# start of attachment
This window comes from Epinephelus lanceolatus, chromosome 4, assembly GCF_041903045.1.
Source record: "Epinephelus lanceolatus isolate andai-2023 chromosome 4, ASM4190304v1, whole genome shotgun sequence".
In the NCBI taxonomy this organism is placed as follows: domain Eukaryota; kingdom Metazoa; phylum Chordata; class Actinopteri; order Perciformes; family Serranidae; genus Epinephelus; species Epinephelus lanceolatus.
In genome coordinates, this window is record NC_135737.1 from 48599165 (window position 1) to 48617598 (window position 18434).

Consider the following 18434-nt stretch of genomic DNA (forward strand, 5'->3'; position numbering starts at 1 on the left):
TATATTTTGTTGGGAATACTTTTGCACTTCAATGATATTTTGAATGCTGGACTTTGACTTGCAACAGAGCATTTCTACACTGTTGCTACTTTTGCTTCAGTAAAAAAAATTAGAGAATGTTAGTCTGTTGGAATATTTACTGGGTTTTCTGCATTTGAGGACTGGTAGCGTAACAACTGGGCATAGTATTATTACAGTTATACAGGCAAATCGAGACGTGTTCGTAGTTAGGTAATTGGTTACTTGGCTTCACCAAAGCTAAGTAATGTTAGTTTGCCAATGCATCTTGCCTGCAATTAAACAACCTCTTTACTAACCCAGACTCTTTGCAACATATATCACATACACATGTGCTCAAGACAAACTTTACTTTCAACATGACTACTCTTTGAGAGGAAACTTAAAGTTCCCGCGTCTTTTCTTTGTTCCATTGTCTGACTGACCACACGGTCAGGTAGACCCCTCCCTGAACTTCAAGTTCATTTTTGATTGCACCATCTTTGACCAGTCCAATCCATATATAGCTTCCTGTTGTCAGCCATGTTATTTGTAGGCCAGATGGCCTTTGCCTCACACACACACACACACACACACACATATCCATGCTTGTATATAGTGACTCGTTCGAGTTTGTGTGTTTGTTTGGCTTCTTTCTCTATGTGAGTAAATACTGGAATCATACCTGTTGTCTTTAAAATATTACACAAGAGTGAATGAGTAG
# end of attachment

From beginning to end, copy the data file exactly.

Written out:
This window comes from Epinephelus lanceolatus, chromosome 4, assembly GCF_041903045.1.
Source record: "Epinephelus lanceolatus isolate andai-2023 chromosome 4, ASM4190304v1, whole genome shotgun sequence".
In the NCBI taxonomy this organism is placed as follows: domain Eukaryota; kingdom Metazoa; phylum Chordata; class Actinopteri; order Perciformes; family Serranidae; genus Epinephelus; species Epinephelus lanceolatus.
In genome coordinates, this window is record NC_135737.1 from 48599165 (window position 1) to 48617598 (window position 18434).

Consider the following 18434-nt stretch of genomic DNA (forward strand, 5'->3'; position numbering starts at 1 on the left):
TATATTTTGTTGGGAATACTTTTGCACTTCAATGATATTTTGAATGCTGGACTTTGACTTGCAACAGAGCATTTCTACACTGTTGCTACTTTTGCTTCAGTAAAAAAAATTAGAGAATGTTAGTCTGTTGGAATATTTACTGGGTTTTCTGCATTTGAGGACTGGTAGCGTAACAACTGGGCATAGTATTATTACAGTTATACAGGCAAATCGAGACGTGTTCGTAGTTAGGTAATTGGTTACTTGGCTTCACCAAAGCTAAGTAATGTTAGTTTGCCAATGCATCTTGCCTGCAATTAAACAACCTCTTTACTAACCCAGACTCTTTGCAACATATATCACATACACATGTGCTCAAGACAAACTTTACTTTCAACATGACTACTCTTTGAGAGGAAACTTAAAGTTCCCGCGTCTTTTCTTTGTTCCATTGTCTGACTGACCACACGGTCAGGTAGACCCCTCCCTGAACTTCAAGTTCATTTTTGATTGCACCATCTTTGACCAGTCCAATCCATATATAGCTTCCTGTTGTCAGCCATGTTATTTGTAGGCCAGATGGCCTTTGCCTCACACACACACACACACACACACACATATCCATGCTTGTATATAGTGACTCGTTCGAGTTTGTGTGTTTGTTTGGCTTCTTTCTCTATGTGAGTAAATACTGGAATCATACCTGTTGTCTTTAAAATATTACACAAGAGTGAATGAGTAG